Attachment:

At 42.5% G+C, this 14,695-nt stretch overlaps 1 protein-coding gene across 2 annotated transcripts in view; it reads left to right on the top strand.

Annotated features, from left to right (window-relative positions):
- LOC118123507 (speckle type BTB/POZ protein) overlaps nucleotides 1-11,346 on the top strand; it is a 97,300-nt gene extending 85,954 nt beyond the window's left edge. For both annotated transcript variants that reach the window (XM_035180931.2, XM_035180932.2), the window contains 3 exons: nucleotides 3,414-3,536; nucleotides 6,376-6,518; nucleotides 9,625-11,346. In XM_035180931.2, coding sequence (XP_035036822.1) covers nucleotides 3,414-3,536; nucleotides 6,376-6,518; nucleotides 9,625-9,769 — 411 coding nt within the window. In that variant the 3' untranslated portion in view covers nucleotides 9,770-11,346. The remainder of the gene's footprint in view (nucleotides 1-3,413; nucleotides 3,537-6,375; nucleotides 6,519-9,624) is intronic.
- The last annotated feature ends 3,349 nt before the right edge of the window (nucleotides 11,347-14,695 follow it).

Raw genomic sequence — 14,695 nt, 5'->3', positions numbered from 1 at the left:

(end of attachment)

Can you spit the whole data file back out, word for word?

At 42.5% G+C, this 14,695-nt stretch overlaps 1 protein-coding gene across 2 annotated transcripts in view; it reads left to right on the top strand.

Annotated features, from left to right (window-relative positions):
- LOC118123507 (speckle type BTB/POZ protein) overlaps nucleotides 1-11,346 on the top strand; it is a 97,300-nt gene extending 85,954 nt beyond the window's left edge. For both annotated transcript variants that reach the window (XM_035180931.2, XM_035180932.2), the window contains 3 exons: nucleotides 3,414-3,536; nucleotides 6,376-6,518; nucleotides 9,625-11,346. In XM_035180931.2, coding sequence (XP_035036822.1) covers nucleotides 3,414-3,536; nucleotides 6,376-6,518; nucleotides 9,625-9,769 — 411 coding nt within the window. In that variant the 3' untranslated portion in view covers nucleotides 9,770-11,346. The remainder of the gene's footprint in view (nucleotides 1-3,413; nucleotides 3,537-6,375; nucleotides 6,519-9,624) is intronic.
- The last annotated feature ends 3,349 nt before the right edge of the window (nucleotides 11,347-14,695 follow it).

Raw genomic sequence — 14,695 nt, 5'->3', positions numbered from 1 at the left: